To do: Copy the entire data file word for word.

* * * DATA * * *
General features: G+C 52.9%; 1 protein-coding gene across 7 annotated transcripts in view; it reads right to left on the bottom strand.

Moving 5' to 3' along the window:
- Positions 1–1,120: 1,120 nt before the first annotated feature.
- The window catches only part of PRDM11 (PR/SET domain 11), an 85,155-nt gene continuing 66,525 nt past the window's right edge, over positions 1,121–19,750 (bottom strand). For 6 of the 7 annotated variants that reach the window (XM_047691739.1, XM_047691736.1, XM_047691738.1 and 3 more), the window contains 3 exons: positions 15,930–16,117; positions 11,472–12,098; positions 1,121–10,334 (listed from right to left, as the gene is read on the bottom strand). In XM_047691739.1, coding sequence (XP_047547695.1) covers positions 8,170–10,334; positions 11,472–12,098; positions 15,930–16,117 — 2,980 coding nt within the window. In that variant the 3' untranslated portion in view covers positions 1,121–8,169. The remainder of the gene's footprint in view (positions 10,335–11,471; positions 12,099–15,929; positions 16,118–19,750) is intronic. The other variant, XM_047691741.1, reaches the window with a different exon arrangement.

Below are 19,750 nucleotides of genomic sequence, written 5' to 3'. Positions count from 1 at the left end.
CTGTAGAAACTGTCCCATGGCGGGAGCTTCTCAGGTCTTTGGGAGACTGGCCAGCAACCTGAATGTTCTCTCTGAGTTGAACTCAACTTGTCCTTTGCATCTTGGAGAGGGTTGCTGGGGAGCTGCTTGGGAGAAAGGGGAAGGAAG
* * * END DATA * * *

General features: G+C 52.9%; 1 protein-coding gene across 7 annotated transcripts in view; it reads right to left on the bottom strand.

Moving 5' to 3' along the window:
- Positions 1–1,120: 1,120 nt before the first annotated feature.
- The window catches only part of PRDM11 (PR/SET domain 11), an 85,155-nt gene continuing 66,525 nt past the window's right edge, over positions 1,121–19,750 (bottom strand). For 6 of the 7 annotated variants that reach the window (XM_047691739.1, XM_047691736.1, XM_047691738.1 and 3 more), the window contains 3 exons: positions 15,930–16,117; positions 11,472–12,098; positions 1,121–10,334 (listed from right to left, as the gene is read on the bottom strand). In XM_047691739.1, coding sequence (XP_047547695.1) covers positions 8,170–10,334; positions 11,472–12,098; positions 15,930–16,117 — 2,980 coding nt within the window. In that variant the 3' untranslated portion in view covers positions 1,121–8,169. The remainder of the gene's footprint in view (positions 10,335–11,471; positions 12,099–15,929; positions 16,118–19,750) is intronic. The other variant, XM_047691741.1, reaches the window with a different exon arrangement.

Below are 19,750 nucleotides of genomic sequence, written 5' to 3'. Positions count from 1 at the left end.
CTGTAGAAACTGTCCCATGGCGGGAGCTTCTCAGGTCTTTGGGAGACTGGCCAGCAACCTGAATGTTCTCTCTGAGTTGAACTCAACTTGTCCTTTGCATCTTGGAGAGGGTTGCTGGGGAGCTGCTTGGGAGAAAGGGGAAGGAAG